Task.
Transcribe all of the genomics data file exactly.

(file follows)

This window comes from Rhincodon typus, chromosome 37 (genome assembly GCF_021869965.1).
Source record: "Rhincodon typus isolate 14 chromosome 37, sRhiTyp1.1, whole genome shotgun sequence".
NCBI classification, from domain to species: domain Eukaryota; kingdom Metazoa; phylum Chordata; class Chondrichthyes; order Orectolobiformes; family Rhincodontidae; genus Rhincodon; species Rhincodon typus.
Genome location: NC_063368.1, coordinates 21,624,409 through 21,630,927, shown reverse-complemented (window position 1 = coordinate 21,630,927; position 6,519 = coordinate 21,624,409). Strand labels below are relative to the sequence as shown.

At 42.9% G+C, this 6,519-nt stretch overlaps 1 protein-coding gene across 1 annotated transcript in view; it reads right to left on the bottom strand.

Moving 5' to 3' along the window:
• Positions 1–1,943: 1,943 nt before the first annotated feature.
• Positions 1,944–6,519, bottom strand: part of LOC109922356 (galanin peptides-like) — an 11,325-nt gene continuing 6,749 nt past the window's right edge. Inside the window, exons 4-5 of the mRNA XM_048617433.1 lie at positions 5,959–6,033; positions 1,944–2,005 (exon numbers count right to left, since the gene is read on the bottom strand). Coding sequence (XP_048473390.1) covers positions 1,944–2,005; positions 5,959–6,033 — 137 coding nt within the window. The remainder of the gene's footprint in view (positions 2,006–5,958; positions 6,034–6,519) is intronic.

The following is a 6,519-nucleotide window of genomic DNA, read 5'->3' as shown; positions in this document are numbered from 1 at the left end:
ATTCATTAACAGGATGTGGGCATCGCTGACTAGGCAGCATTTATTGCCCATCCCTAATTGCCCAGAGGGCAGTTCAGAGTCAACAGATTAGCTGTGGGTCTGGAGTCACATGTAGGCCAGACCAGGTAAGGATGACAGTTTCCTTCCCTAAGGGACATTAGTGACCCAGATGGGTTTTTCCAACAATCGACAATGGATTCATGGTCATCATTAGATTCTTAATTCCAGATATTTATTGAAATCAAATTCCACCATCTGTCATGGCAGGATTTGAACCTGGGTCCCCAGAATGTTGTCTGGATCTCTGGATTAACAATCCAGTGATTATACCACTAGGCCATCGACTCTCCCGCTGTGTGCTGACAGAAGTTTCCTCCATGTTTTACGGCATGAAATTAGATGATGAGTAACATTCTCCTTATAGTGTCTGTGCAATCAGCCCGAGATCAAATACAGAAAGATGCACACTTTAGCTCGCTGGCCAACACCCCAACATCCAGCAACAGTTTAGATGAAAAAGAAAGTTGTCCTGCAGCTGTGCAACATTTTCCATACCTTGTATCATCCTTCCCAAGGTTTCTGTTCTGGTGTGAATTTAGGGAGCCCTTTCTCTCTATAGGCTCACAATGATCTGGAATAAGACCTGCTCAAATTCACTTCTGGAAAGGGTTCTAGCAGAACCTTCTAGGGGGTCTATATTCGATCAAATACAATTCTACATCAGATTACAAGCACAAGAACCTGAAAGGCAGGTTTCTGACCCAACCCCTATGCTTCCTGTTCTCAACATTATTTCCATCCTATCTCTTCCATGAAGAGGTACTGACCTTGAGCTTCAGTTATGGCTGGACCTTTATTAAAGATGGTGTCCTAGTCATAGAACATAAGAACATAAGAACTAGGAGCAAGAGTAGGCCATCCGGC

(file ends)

This window comes from Rhincodon typus, chromosome 37 (genome assembly GCF_021869965.1).
Source record: "Rhincodon typus isolate 14 chromosome 37, sRhiTyp1.1, whole genome shotgun sequence".
NCBI classification, from domain to species: domain Eukaryota; kingdom Metazoa; phylum Chordata; class Chondrichthyes; order Orectolobiformes; family Rhincodontidae; genus Rhincodon; species Rhincodon typus.
Genome location: NC_063368.1, coordinates 21,624,409 through 21,630,927, shown reverse-complemented (window position 1 = coordinate 21,630,927; position 6,519 = coordinate 21,624,409). Strand labels below are relative to the sequence as shown.

At 42.9% G+C, this 6,519-nt stretch overlaps 1 protein-coding gene across 1 annotated transcript in view; it reads right to left on the bottom strand.

Moving 5' to 3' along the window:
• Positions 1–1,943: 1,943 nt before the first annotated feature.
• Positions 1,944–6,519, bottom strand: part of LOC109922356 (galanin peptides-like) — an 11,325-nt gene continuing 6,749 nt past the window's right edge. Inside the window, exons 4-5 of the mRNA XM_048617433.1 lie at positions 5,959–6,033; positions 1,944–2,005 (exon numbers count right to left, since the gene is read on the bottom strand). Coding sequence (XP_048473390.1) covers positions 1,944–2,005; positions 5,959–6,033 — 137 coding nt within the window. The remainder of the gene's footprint in view (positions 2,006–5,958; positions 6,034–6,519) is intronic.

The following is a 6,519-nucleotide window of genomic DNA, read 5'->3' as shown; positions in this document are numbered from 1 at the left end:
ATTCATTAACAGGATGTGGGCATCGCTGACTAGGCAGCATTTATTGCCCATCCCTAATTGCCCAGAGGGCAGTTCAGAGTCAACAGATTAGCTGTGGGTCTGGAGTCACATGTAGGCCAGACCAGGTAAGGATGACAGTTTCCTTCCCTAAGGGACATTAGTGACCCAGATGGGTTTTTCCAACAATCGACAATGGATTCATGGTCATCATTAGATTCTTAATTCCAGATATTTATTGAAATCAAATTCCACCATCTGTCATGGCAGGATTTGAACCTGGGTCCCCAGAATGTTGTCTGGATCTCTGGATTAACAATCCAGTGATTATACCACTAGGCCATCGACTCTCCCGCTGTGTGCTGACAGAAGTTTCCTCCATGTTTTACGGCATGAAATTAGATGATGAGTAACATTCTCCTTATAGTGTCTGTGCAATCAGCCCGAGATCAAATACAGAAAGATGCACACTTTAGCTCGCTGGCCAACACCCCAACATCCAGCAACAGTTTAGATGAAAAAGAAAGTTGTCCTGCAGCTGTGCAACATTTTCCATACCTTGTATCATCCTTCCCAAGGTTTCTGTTCTGGTGTGAATTTAGGGAGCCCTTTCTCTCTATAGGCTCACAATGATCTGGAATAAGACCTGCTCAAATTCACTTCTGGAAAGGGTTCTAGCAGAACCTTCTAGGGGGTCTATATTCGATCAAATACAATTCTACATCAGATTACAAGCACAAGAACCTGAAAGGCAGGTTTCTGACCCAACCCCTATGCTTCCTGTTCTCAACATTATTTCCATCCTATCTCTTCCATGAAGAGGTACTGACCTTGAGCTTCAGTTATGGCTGGACCTTTATTAAAGATGGTGTCCTAGTCATAGAACATAAGAACATAAGAACTAGGAGCAAGAGTAGGCCATCCGGC